Thursday, February 28, 2013

A Shout Out To Mr. Rogers

Major shout out this week to Fred Rogers, who passed on ten years ago. Better known to the world as Mr. Rogers, Fred provided friendship, wisdom, and a fatherly presence to millions of kids on his long-lived PBS show, "Mr. Rogers' Neighborhood." Here is Fred's goodbye to the world, recorded shortly before he passed on. I hope you find it as moving as I do.

Wednesday, February 27, 2013

Foster Parrot's Karen Windsor on the Plight of Pet Parrots

In this video, created by the Providence Journal, Karen Windsor, Executive Director of Foster Parrots, speaks about the sad situation created by "parrot mills"-- which breed thousands of animals each year for commercial reasons, creating a chronic problem of homelessness for birds left behind by their owners. Karen speaks with authority: her organization runs a Rhode Island-based sanctuary where such "discarded" birds can find refuge and hopefully be paired with responsible human owners. 

The suffering of pet birds has been exacerbated by the real estate meltdown and foreclosure crisis; in a recent press release, Foster Parrots announced that it had taken in a cockatoo abandoned by its owners in a foreclosed home.   

Monday, February 25, 2013

New Song: The Man in the Box

As you may know, I spent some time last year providing music for Occupy Wall Street. performing and documenting the music that was being played at Zuccotti Park. Today, Zuccotti is silent, but the myths of what happened there have a life of their own, and I enjoy committing what I saw in song. To wit, a new song is called "The Man In The Box," and tells -- in very short fashion -- the story of David Everitt-Carlson, a street artist who arrived early at the encampment, made a stand, and endured the long dismal months that followed. You can learn more about David's project, which is called ITOMB ("I Think Outside My Box" on his blog, which is here:
The Man in the Box by Stephen Carl Baldwin

Sunday, February 24, 2013

Some Good News From South Africa About the Cape Parrot

There's been so much sad news from South Africa recently that I wanted to post a heartening story concerning the Cape Parrot, a severely endangered species that's been reduced to fewer than 1,000 individuals in the wild due to habitat loss. Below is a video from the site of National Geographic; it shows the first footage of a Cape Parrot feeding in a high tree canopy. What makes this footage inspiring is that the Cape Parrot is South Africa's National Parrot, and the Yellowwood tree the bird is feeding on is SA's national tree. Let's hope this augers well for the future of the bird.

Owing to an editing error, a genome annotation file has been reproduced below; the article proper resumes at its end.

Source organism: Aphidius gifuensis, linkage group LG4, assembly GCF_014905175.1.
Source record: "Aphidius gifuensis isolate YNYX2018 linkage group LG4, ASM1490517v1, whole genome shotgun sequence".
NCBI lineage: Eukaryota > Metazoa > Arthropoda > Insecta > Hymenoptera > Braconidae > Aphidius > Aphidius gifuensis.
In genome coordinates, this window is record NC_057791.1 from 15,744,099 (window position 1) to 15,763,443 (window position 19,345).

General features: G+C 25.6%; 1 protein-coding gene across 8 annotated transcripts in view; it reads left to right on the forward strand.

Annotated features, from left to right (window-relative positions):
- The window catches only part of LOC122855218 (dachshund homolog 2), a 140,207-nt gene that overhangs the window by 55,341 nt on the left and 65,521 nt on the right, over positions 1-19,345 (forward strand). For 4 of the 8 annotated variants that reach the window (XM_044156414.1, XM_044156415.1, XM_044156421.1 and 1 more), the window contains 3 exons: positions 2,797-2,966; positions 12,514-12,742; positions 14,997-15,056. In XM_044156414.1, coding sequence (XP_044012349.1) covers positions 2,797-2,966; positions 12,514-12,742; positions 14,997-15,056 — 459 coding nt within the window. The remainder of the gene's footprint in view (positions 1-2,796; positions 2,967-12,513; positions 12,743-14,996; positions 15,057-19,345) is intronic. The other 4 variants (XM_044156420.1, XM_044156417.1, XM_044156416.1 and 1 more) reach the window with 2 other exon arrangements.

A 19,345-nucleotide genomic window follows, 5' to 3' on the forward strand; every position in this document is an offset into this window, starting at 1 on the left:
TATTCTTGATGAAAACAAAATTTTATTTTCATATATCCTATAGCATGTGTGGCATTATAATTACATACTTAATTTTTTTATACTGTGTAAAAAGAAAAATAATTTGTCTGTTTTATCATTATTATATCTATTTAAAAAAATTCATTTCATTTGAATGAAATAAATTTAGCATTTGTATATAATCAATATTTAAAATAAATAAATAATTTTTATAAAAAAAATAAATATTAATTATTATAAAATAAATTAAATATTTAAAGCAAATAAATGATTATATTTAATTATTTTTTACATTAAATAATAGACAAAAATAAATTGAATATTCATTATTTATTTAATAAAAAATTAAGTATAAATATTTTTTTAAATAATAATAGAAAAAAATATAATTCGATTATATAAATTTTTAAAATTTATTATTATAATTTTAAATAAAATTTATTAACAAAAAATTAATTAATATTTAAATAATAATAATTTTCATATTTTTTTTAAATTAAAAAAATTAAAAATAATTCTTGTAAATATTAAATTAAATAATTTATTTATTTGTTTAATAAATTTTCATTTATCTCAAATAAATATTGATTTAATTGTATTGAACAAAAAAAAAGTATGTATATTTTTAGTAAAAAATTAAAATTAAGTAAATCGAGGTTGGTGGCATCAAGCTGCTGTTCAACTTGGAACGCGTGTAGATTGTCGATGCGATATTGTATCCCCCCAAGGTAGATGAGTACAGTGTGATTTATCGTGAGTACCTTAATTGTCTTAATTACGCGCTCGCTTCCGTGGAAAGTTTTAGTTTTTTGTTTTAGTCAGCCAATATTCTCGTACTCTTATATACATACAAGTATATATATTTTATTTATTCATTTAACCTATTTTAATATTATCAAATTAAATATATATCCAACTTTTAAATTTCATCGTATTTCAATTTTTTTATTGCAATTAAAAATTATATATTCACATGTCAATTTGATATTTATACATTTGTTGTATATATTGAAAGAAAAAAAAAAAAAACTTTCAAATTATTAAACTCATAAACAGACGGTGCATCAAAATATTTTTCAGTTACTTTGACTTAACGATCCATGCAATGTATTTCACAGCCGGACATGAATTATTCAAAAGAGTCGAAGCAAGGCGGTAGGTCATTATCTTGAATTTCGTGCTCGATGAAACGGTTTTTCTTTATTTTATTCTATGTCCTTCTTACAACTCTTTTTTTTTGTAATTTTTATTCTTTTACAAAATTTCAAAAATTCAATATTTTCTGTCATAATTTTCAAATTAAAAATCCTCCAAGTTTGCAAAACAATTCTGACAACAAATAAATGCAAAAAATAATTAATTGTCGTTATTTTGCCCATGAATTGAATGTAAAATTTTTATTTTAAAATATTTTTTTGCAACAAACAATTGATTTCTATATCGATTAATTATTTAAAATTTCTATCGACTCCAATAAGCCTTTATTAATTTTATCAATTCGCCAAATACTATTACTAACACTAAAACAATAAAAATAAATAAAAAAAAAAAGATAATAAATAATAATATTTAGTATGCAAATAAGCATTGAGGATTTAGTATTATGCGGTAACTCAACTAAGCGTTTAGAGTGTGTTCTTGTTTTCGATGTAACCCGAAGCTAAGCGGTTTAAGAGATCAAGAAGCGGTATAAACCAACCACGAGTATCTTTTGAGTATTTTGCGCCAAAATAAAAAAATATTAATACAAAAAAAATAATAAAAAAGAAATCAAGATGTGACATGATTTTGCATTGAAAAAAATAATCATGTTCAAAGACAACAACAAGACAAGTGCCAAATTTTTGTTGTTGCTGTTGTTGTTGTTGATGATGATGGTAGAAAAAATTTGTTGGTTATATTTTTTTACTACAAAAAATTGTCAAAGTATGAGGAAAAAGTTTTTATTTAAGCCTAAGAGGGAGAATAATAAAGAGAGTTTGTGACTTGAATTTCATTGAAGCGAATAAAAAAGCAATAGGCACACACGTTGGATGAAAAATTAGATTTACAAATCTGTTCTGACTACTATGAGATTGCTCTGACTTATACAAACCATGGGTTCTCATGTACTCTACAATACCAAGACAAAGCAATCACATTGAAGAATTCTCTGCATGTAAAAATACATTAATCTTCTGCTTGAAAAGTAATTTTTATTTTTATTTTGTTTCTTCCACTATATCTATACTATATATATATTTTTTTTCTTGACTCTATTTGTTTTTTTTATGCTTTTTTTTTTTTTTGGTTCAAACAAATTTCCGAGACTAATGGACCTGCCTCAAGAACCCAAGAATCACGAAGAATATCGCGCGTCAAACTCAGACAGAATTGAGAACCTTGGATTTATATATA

The entire article is available on NatGeo's site.

Conservationists have been making headway preserving the species, which is further endangered by an outbreak of Psittacine Beak and Feather Disease. You can support the effort yourself by visiting the Cape Parrot Project on Facebook and The National Geographic's Youtube Channel to familiarize yourself with the issues. Donations may be made to The World Parrot Trust.

Friday, February 22, 2013

Wild Parrots Delay California Road Construction Project

According to The Gazettes Newspaper of Long Beach, California, a recent road repaving project in Belmont Shore was dealt an unexpected hurdle when a flock of wild parrots was discovered nesting in one of the Red Iron Bark trees slated for removal to fix the road (apparently the tree roots were causing bumps in the old roadway).  The imbroglio began when local resident   Carol Kane objected to the tree removal, noting that "the parrots work as greeters" during the daytime and referencing the fact that the street in question (Lois Lane) was almost renamed "Parrot Lane" years ago. Apparently the Audubon Society has been consulted and many hope the tree can be saved.

Thursday, February 21, 2013

St. Louis Today: Volunteers Foster Homeless, Abused Caged Birds

I don't know what it is about St. Louis, but some of the kindest hearted people in America seem to live there, and I was impressed when, several years ago, I gave a talk about parrots at a St. Louis bird fair and met some of the people doing good work with animals -- both wild and captive -- in that city.

Here is a very good article from St Louis highlighting the work of Star St. Louis Avian Rescue Inc. This group specializes in providing therapy -- both physical and psychological -- for parrots who deserve a better life after long years of companion service to humans. Bringing an abused bird back from the is hard work, but is so rewarding when the poor animal begins to respond normally again. This article presents several instances of such happy events.

Stars is a worthy effort that reinforces the idea that it is always better to adopt a bird than to buy one. You may view Stars' web site here:

Tuesday, February 19, 2013

Could Wild Parrots Take Over New York City?

Myiopsitta Monachas -- the world's Urban Parrot.
A new science fiction novel written by Sean Ferrell called "The Man in the Empty Suit" imagines a world of 2071 in which people have largely abandoned New York City, leaving its buildings vacant for wild parrots to inhabit.

I haven't read the book; only a book review on the Web site of the Minneapolis Star Tribune, so I cannot comment on the research used by the author to substantiate his claim that wild parrots could credibly  inhabit so much real estate in so little time.

Still, I have almost no doubt that there would be no more likely candidate to inhabit New York's canyons of stone than the Monk Parakeets (AKA Quaker Parrots) we see every day in Brooklyn. These birds are industrious, tenacious, and hard to evict under any circumstances. While I do not wish to ever see a day when Manhattan is empty of people, the prospect of parrots inheriting the place leaves me feeling more amused than terrified.